Gibbons: Houston was a special place where greats like Bobby Bland and B.B. King recorded, where Lightnin’ Hopkins was a fixture on the coffee house circuit and the psychedelic scene was happening with the 13th Floor Elevators and folk by Townes Van Zandt. We got the idea from those cats that doing what felt comfortable is all right and that’s just what happened.

Talk about the first song you ever wrote.
It was horrible. I won’t even tell you the name of it. I think I was about 16. The first song I wrote for Blackberry Smoke is “Sanctified Woman.” We still play it in our shows to this day.
Gibbons: "99th Floor" for [the blues band] the Moving Sidewalks. The irony is that is was the British cats that came to the rescue reminding the planet what was at the start of it all. Everybody wins.

How have you evolved as a songwriter?
I hope I’ve gotten better. I love it so much. I love the process. It never ceases to be exciting when you write something you’re excited about and you can’t wait for the fans and the band to hear it. It’s such a fulfilling thing to do. You can say that about any other type of art. If you paint your masterpiece, so to speak.
Gibbons: More like “devolved” — many times, that energy which ignites a song presents itself in the most unanticipated manner. And when it’s just not happening, the best course of action more often is the opposite, inaction — and when it’s ready, it'll jump up a get'cha.

How have you evolved as a musician?
Guitar is my first love. I learned to play a little bit on a lot of instruments over the years. I play banjo, mandolin, pedal steel and piano. The guitar is always the constant. One of these days, I’ll get damn good at it and then I can feel like I can stop. I’ve been playing the guitar so long it feels like an extension of my body. It’s home.
Gibbons: With more than four decades of practice we’re starting to get pretty good at this. Seriously, we’ve learned that what you don’t play is almost as important as what you do play — space is the place!

You’ve assembled a good catalog of songs at this point in your career. How do you decide what to play on this particular tour?
I don’t necessarily write a setlist for an audience. There will be times during the show when we call an audible if people are fired up and don’t need to hear a ballad. It all has to do with what we played in the city the last time we were there. That has a lot to do with it. And because of the power of social media, our fans let us know what they want to hear. That’s great. We’ll change it up nightly. We have set lists that are similar. This guy in the meet and greet the other night said he saw us 26 times and said we always played something he hadn’t heard. That’s cool. That meant a lot to me.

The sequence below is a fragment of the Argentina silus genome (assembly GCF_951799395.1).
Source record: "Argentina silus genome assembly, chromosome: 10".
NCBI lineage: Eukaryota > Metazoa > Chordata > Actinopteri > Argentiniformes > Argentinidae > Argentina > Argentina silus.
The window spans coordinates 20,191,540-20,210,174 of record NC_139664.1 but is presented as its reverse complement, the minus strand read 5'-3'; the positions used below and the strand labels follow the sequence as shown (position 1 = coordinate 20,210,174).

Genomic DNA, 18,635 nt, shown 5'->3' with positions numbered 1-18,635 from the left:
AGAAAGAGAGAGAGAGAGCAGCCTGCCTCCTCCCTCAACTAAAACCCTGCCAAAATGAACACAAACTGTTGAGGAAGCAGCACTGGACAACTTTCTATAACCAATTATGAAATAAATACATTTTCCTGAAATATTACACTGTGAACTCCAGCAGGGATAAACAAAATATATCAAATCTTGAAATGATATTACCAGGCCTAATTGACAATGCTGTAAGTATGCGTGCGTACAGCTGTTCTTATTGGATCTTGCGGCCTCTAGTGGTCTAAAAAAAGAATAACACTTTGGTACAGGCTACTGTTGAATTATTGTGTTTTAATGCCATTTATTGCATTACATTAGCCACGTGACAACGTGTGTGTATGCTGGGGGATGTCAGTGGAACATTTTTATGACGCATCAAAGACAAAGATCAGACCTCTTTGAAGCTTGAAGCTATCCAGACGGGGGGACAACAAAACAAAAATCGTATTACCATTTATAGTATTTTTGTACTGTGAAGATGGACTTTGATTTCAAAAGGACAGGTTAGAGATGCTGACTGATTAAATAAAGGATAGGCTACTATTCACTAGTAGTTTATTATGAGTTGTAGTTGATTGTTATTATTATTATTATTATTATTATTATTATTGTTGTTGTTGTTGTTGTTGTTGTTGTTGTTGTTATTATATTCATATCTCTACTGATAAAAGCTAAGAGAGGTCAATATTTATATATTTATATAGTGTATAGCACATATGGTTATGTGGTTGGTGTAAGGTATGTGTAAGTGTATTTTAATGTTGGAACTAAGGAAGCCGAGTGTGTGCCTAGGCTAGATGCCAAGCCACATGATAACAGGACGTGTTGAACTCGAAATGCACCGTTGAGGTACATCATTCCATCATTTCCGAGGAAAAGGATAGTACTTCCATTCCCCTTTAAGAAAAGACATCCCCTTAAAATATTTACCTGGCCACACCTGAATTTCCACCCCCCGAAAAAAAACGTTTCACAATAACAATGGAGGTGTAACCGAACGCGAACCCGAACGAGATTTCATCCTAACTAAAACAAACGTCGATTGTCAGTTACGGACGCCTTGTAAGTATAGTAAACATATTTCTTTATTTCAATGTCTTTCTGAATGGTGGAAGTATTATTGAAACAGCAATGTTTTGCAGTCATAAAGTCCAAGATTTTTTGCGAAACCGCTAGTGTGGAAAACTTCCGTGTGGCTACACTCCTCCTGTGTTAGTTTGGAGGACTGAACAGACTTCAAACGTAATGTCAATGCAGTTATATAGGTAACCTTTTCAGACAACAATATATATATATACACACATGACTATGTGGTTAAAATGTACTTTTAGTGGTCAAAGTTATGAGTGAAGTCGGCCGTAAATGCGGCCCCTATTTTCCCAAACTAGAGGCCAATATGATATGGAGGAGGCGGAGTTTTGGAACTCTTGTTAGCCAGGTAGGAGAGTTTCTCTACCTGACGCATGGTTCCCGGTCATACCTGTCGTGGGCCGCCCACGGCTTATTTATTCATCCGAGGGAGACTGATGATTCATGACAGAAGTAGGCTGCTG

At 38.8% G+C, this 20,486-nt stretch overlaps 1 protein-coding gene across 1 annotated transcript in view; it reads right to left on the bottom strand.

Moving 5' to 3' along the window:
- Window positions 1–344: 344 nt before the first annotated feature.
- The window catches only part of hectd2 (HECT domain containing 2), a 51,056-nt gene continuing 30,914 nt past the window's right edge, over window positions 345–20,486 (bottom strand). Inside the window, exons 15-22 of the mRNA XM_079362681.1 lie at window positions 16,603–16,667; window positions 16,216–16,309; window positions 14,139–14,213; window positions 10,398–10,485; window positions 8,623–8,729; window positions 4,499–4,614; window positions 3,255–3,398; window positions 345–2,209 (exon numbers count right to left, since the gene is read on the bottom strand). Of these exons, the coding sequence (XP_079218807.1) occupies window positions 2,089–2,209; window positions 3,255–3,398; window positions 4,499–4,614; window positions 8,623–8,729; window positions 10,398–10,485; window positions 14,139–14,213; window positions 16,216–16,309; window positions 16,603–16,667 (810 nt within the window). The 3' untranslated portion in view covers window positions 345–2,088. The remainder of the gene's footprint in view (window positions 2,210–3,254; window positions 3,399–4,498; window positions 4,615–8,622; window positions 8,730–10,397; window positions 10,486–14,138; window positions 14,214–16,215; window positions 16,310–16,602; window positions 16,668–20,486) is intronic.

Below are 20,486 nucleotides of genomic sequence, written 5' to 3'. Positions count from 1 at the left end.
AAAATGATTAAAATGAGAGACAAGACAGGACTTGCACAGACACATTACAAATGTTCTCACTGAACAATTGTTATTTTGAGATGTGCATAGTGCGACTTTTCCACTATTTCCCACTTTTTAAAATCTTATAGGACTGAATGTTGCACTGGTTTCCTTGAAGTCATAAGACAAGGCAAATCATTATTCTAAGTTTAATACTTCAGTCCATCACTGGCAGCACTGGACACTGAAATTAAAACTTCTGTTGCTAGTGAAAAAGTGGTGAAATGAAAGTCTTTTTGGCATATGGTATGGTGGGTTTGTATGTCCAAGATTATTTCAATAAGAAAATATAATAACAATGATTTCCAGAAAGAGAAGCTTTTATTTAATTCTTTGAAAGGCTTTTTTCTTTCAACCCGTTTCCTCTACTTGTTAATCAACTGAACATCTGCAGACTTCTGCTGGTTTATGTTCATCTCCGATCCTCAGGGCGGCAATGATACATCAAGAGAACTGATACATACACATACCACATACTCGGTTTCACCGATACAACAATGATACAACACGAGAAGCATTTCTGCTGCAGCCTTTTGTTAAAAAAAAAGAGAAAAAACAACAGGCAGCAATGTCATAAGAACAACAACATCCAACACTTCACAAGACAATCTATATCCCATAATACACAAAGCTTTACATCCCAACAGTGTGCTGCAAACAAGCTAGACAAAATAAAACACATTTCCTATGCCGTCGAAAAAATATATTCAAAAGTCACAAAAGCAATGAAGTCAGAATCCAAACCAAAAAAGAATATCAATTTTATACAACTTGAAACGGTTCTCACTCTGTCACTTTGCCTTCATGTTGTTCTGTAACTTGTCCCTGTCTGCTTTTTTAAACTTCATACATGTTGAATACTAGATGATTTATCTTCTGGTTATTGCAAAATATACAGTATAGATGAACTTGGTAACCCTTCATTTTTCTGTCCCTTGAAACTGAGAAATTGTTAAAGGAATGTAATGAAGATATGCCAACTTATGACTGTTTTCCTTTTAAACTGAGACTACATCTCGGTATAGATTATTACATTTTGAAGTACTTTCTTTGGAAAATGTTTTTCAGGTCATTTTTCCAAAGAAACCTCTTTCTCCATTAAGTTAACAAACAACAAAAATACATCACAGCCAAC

Gibbons: We like to mix things up and go back to very early stuff (even before our first album sometimes) and bring it up to "La Futura".

The band seems to be peaking, creatively speaking. To what do you attribute that?
it’s been a nice slow build as far as the fanbase and evolution of the music. You play together for as long as a band like ours has, you’re bond to really start cooking. The shows start to get really good and you get in a groove.
Gibbons: Just keeping on keeping on. As long as you keep it with the “ing” and not the “ed”... we’re alright.

You’re known for attracting some rowdy fans. What is it about your band that appeals to them?
Alcohol. In the middle of the tour as far as spring goes this year, we had a ton of fist fights. It was a big brawl at every show. Somebody said they didn’t know what had gotten into the fans. People are getting as hammered as they can get. It’s not like we’re playing a song called “Beat Up Your Buddy.” They get drunk and they get rowdy. That’s the nature of the gig. Lately, they’ve been behaving more like adults.
Gibbons: You do know we have a song entitled “Beer Drinkers and Hell Raisers.” It’s kind of a “baked in” situation as far as getting an audience that’s — how shall we put this? — “enthusiastic."

We regularly hear that rock and roll is dead. Is it?
Oh, rock ’n’ roll will never die. Just ask Rainbow. I’ve talked about this a lot of times about that specific question. Every time it starts to feel complacent or tired, something comes along and rattles its cage. Aerosmith did it and the Sex Pistols did it and then Guns N Roses did it and Nirvana did it. There’s always something in the cycle that comes along and makes it cool again.
Gibbons: You want “living proof”? Come on out and see us! Rock on…!

ZZ Top/Blackberry Smoke, 7:30 p.m. Tuesday, Aug. 25, Hard Rock Live, 10777 Northfield Rd., Northfield, 330-908-7625. Tickets: $75-$99.50, hrrocksinonorthfieldpark.com.

About The Author

Jeff Niesel

Jeff has been covering the Cleveland music scene for more than 20 years now. And on a regular basis, he tries to talk to whatever big acts are coming through town, too. If you're in a band that he needs to hear, email him at [email protected]